There is an improvement in regard to the purchasing power, that’s evident, poverty here is an exception. The school quality is better, which is positive. However, the right to come and go is disguisedly restricted and the fishermen’s culture is strongly affected. There are advantages and disadvantages. We must think if this model accepts other examples. I doubt.
Before leaving we interviewed Ana Melino, Cairuçu Association’s manager, an OCIP founded and maintained by Laranjeiras condominium’s inhabitants. She seems to be a serious person involved in her activities and who is trying to contribute somehow, in spite of everything. Ana told us that the organization above mentioned is still seen with some mistrust by traditional populations. Nevertheless, they undertake activities which try to develop local inhabitants’ skills for tourism and environmental monitoring. Sixty inhabitants have already taken the course offered by the OCIP in partnership with Biosphere’s Reserve. Ana says that they work with communities such as Campinho (quilombolas) and Trindade, Patrimônio, Ponta Negra, Sono Beach and Laranjeiras’ inhabitants. According to Ana, most of the 40 Guarani families live in the surroundings of Parati Mirim and Ponta Negra is the community who has the most serious problems. There are 300 people who live there in a very primitive situation. They don’t even use the toilettes built by the organization; part of the material was used for other things. There are serious problems of alcoholism and most of the inhabitants, especially children, suffer from anemia. There is no electricity and you can only reach the community by boat. There are about a hundred houses; most of them have been illegally built these last years, in spite of the fact of being in Cairuçu’s APA. You see people living there as if they were in the 16th century. And this happens at the border of the richest states of the country: Rio and São Paulo. What type of “development” is this, which allows poverty to be permanent and in which some people have more privileges than others?
We are responsible for that and must think about it. And from now on we have to do our duty. We must leave our lethargic state and require of public authorities, complain, learn, and not contribute to make it worse. Help if possible. Denounce if necessary. Our generation must leave a better planet for the future generation. We won’t be able to do it, if things remain like today.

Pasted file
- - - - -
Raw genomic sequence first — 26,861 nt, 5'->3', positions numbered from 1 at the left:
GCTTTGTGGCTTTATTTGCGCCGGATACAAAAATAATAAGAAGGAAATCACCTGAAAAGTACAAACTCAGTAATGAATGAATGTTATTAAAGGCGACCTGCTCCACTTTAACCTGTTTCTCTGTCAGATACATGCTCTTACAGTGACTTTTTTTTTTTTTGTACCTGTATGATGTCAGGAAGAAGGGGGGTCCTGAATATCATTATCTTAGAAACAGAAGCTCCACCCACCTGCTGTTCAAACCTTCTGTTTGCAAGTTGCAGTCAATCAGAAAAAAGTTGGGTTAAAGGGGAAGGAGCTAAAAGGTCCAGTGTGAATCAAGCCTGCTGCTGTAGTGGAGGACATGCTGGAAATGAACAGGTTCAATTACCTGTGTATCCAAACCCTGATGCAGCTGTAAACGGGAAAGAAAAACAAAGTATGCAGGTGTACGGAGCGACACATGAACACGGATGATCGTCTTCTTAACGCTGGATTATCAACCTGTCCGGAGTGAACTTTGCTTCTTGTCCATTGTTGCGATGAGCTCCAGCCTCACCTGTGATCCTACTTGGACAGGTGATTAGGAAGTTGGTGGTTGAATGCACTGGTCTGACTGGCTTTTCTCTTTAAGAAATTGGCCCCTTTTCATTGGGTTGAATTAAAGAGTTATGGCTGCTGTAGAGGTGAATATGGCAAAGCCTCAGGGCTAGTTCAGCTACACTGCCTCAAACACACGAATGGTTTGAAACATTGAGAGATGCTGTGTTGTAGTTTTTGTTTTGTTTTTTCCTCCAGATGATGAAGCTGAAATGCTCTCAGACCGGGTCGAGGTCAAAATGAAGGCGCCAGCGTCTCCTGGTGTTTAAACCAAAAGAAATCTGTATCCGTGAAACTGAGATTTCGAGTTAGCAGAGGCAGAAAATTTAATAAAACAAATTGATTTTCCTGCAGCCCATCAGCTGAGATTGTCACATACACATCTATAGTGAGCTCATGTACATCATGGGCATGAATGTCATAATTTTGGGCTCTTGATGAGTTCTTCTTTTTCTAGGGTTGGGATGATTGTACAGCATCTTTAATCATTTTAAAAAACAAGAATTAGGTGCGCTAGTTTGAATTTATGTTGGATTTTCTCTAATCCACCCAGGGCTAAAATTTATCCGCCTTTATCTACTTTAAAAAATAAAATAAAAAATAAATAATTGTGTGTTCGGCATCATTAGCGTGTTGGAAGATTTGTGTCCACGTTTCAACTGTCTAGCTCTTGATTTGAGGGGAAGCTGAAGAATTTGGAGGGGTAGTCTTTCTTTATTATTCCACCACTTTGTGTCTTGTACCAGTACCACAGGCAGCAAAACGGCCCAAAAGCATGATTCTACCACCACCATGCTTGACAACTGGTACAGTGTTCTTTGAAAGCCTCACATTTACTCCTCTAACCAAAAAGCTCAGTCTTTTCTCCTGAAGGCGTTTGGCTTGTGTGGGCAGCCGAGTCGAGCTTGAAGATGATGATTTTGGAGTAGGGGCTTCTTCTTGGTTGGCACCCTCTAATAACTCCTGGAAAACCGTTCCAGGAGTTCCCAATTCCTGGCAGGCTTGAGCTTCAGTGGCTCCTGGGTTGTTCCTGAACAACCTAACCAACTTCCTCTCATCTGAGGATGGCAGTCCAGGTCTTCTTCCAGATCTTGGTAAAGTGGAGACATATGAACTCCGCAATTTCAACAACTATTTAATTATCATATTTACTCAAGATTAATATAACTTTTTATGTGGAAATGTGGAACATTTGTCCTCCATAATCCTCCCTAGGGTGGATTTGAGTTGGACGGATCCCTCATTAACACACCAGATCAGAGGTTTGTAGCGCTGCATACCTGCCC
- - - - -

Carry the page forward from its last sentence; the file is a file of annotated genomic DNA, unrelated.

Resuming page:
In the afternoon, we went one more time to the center of Parati to go shopping and interview Verino de Barros, a cirandeiro (someone who teaches traditional and typical dances). He is sad because “nobody cares about these dances which came from Portugal in the 17th century; people prefer pagode (Brazilian popular music) or punk.” The city administration helps a little, but children don’t want to learn from their parents , who learned from theirs. This art is dying. Seu Verino, at the age of 78, is one of the last representatives of this tradition. We had a good interview. And then, for the last time, we checked Alonso’s blood pressure, and it was quite normal now. We got on board and left.
Our destination was Pouso, that’s why we sailed outwards Algodão Island. We had scarcely sailed for two hours when a strong east wind started to blow on the prow. In a few minutes it reached 25 knots. We will be trapped by it in Pouso, there is no shelter here. Our third change of plans: we went to Saco de Mamangua which is protected from the east. Tomorrow early in the morning we will go to the creek of Pouso de Cajaíba.
Friday, 01 – 09 – 2006.
We left for Pouso at 6 a.m. We were about to arrive when a cold front fell right on us. Strong wind around 30, 35 knots, now the southeast wind. High waves started to emerge with a thin rain. We returned and anchored at the bottom of a hill. If you go around it, you arrive in Mamangua. It was the most protected place in that area. We will wait here and see what happens. It is either something that will last for a while or go away quickly.
We waited for two hours and the sailboat shook at every strong blow. Fortunately, the anchor was stuck. The motor was on in case it was necessary. Afterwards, the wind was weaker and we were able to leave.
We anchored and went to Pouso. The same situation. Fishermen abandoned. There is no more fish; tourism only brings money on holidays, during the rest of the year they struggle to survive.
And then we went to Ponta Negra to shoot and from there to Sono beach.
We left the boat again, always in a hurry, expecting another cold front, looking at the sky to see signs of its arrival. Here, we also had time for a fast recording session, pictures and even an interview with a driver who repairs canoes during his free time. We watched him repair one of them, a big one built approximately a hundred years ago, made of inga and the owner is one of Sono beach’s inhabitants. Afterwards, we went to Laranjeiras, near where we were.